We may not know whether there is life on Mars or not for many years to come, said Professor Fernando Rull, the head of the calibration system of NASA’s Mars 2020 Mission Perseverance Rover. Rull said we will only be certain “after a long time and debate” that may last years.
Rull spoke at a press conference, explaining the role of the group he leads at the University of Valladolid (UVa) in Spain. The press conference was hosted one day after the successful landing of the Perseverance Rover on Mars, which took off seven months ago.
“It will take a long time and debate, long and hard discussions to know if a sample collected is the result of biological activity or not. There won’t be any scientific news for a long time, it will even take years,” he said of the complexity involved in analyzing compounds that were potentially created millions of years ago.
The production of chemical compounds by a living being, namely a bacterium or a fungus “is not reliable for biological activity,” said the professor. He explained that it would be difficult to know if the compounds are products of million of years of physical-chemical processes or of biological activity.
Perseverance, a six-wheeled, three-meter-long rover, has an instrument called SuperCam attached to a mast, which consists of several spectrometers (light emitters that provide information from Mars) designed by NASA.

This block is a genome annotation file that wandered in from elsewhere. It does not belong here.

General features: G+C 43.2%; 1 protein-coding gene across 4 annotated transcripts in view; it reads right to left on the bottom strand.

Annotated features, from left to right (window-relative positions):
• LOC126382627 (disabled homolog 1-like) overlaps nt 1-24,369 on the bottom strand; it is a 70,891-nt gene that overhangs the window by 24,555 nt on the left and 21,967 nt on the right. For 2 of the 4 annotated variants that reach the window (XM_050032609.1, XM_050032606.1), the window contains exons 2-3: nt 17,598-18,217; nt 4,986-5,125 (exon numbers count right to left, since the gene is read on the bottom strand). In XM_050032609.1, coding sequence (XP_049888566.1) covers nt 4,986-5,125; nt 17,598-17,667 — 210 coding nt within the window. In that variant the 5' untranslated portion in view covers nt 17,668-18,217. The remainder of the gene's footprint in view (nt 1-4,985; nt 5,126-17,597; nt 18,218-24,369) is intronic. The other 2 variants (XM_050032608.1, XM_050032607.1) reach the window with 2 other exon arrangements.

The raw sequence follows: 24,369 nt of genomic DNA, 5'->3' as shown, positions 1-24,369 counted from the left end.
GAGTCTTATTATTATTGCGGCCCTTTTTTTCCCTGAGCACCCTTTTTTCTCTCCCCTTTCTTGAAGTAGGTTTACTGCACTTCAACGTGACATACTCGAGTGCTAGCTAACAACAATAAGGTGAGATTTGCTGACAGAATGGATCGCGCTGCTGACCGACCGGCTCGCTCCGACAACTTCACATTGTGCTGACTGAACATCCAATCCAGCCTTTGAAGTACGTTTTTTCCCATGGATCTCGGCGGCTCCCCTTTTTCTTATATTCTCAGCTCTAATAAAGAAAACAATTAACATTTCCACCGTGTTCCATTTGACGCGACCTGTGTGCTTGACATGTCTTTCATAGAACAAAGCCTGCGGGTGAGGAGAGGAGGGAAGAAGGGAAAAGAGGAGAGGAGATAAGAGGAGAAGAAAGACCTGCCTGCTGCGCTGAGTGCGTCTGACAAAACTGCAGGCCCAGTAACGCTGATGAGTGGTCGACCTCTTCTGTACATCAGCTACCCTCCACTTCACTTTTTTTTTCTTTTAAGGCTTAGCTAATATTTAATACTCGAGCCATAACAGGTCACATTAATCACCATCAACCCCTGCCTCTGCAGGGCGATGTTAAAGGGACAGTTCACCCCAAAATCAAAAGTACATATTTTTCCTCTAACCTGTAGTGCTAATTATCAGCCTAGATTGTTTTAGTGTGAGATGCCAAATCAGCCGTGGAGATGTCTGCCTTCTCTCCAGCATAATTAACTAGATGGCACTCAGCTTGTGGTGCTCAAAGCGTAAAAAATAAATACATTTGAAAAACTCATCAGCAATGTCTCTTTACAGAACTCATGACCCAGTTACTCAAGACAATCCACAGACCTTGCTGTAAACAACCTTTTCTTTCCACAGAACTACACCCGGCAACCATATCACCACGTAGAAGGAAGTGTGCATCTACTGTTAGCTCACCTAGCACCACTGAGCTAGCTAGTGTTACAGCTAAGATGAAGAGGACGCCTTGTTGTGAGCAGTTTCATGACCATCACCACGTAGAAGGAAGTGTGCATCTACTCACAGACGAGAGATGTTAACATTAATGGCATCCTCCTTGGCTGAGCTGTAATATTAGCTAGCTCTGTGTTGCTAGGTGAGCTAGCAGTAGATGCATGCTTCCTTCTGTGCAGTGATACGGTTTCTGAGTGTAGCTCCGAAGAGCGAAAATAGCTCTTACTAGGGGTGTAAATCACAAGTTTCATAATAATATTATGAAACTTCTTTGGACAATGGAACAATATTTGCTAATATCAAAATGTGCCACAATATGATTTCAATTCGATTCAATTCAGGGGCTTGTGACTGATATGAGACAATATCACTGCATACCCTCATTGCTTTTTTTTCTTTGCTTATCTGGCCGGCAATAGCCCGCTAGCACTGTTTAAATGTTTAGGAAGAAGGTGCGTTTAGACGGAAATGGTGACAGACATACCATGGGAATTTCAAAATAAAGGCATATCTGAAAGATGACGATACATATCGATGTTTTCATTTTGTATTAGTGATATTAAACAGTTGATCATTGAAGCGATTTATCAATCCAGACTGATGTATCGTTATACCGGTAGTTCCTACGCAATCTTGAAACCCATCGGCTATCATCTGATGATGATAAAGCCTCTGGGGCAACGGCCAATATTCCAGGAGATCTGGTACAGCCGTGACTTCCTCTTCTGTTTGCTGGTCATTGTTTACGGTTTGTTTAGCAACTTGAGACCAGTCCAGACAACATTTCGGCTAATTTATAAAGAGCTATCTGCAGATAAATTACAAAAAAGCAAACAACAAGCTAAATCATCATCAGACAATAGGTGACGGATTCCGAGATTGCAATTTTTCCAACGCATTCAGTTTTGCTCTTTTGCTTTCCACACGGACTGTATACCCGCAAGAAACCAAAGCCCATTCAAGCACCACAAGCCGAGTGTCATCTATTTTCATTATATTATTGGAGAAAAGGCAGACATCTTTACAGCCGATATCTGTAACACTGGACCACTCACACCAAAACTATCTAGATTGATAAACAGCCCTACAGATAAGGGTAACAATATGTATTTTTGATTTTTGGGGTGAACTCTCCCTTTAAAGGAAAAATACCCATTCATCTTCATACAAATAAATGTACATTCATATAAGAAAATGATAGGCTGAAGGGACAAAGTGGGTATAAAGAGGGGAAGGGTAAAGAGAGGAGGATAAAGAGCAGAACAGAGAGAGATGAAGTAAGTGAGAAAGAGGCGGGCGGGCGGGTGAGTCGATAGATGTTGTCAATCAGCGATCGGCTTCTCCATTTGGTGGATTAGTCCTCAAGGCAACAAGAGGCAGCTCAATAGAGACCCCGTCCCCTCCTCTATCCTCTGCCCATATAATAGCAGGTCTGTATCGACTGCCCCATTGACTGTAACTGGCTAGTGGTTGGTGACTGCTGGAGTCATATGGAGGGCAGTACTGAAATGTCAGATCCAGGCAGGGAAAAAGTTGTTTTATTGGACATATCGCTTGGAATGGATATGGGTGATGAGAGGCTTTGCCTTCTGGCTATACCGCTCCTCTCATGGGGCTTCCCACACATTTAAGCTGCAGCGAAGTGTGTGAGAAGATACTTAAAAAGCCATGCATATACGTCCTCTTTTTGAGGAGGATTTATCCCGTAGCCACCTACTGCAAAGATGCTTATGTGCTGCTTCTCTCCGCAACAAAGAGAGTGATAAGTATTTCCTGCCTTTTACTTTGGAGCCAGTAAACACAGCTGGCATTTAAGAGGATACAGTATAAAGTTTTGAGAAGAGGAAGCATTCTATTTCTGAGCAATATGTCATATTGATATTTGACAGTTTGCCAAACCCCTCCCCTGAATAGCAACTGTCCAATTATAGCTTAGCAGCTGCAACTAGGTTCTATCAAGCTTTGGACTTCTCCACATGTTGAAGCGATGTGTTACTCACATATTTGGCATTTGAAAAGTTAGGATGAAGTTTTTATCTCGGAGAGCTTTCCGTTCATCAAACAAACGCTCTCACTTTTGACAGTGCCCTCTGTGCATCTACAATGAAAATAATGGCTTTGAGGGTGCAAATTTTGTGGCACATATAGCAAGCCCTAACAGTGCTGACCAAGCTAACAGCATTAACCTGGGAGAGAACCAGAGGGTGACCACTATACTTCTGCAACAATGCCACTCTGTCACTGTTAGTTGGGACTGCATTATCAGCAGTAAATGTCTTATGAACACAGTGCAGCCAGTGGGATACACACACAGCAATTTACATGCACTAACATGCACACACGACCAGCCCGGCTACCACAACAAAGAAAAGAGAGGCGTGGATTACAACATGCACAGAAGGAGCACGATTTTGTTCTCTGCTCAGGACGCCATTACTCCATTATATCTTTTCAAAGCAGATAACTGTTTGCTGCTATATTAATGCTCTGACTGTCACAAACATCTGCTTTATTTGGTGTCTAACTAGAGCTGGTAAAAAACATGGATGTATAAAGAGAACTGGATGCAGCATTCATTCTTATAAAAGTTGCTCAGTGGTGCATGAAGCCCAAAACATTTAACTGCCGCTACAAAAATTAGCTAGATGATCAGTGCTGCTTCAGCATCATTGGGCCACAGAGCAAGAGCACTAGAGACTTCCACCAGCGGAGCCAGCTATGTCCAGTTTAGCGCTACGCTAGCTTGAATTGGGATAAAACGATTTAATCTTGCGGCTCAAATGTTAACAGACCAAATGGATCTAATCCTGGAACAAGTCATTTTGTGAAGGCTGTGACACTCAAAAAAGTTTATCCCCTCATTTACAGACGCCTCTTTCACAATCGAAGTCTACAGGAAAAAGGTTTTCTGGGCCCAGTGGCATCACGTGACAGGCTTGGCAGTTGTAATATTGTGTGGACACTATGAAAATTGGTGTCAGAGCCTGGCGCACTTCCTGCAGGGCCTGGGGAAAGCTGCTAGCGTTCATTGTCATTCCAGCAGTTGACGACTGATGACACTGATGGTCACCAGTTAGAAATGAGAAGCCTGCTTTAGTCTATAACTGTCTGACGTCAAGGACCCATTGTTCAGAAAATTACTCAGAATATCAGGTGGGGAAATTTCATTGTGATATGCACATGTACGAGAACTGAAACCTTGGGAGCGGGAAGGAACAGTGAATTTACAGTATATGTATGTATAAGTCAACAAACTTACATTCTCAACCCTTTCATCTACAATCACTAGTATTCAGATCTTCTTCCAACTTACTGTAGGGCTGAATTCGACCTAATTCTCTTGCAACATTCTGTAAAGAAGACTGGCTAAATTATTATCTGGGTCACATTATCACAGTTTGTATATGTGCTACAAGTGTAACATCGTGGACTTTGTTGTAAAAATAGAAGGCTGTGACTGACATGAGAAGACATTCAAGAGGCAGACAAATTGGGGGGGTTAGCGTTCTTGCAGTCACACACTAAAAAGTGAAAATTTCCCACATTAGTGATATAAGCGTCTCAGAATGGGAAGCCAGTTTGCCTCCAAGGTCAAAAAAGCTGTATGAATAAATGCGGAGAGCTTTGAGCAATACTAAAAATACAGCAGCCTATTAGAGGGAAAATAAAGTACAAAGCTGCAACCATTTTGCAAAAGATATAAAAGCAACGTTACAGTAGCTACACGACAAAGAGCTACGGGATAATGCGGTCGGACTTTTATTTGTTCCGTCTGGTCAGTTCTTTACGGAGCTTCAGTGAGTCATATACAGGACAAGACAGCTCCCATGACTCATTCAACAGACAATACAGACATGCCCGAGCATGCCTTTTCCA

The optics and laser of this SuperCam were designed in France. The technical calibration was designed by Rull’s research team at the Spanish university.
The Perseverance will conduct intense work during the first three months on Mars. The first three weeks will solely focus on the efficiency of its instruments before fully surveying the surface on Mars.
“The scientists will develop a long term plan, and then will decide what to explore,” but decisions will be taken depending on the daily data collected by the system, said Rull of the mission, which has a life expectancy of one year.
The “extraordinary technological complexity” of the SuperCamp can identify the mineralogical and chemical composition of the materials by projecting a pulsed laser, he added.
This camera will aid with the search of carefully selected materials that could potentially return to Earth for further research, “when there is the possibility of return missions,” which at present are not possible, since all the material sent to Mars on this mission will remain there.
In all this work, the SuperCamp needs proper calibration, which has been taken care of by Professor Rull and his team at the headquarters of the UVa-CSIC’s Associated Unit of the Astrobiology Center located in the Technological Park of Castilla y León.
Antonio Largo, UVa’s dean, expressed his pride and satisfaction for the contribution of his institution to a “historic milestone in world science and technology.”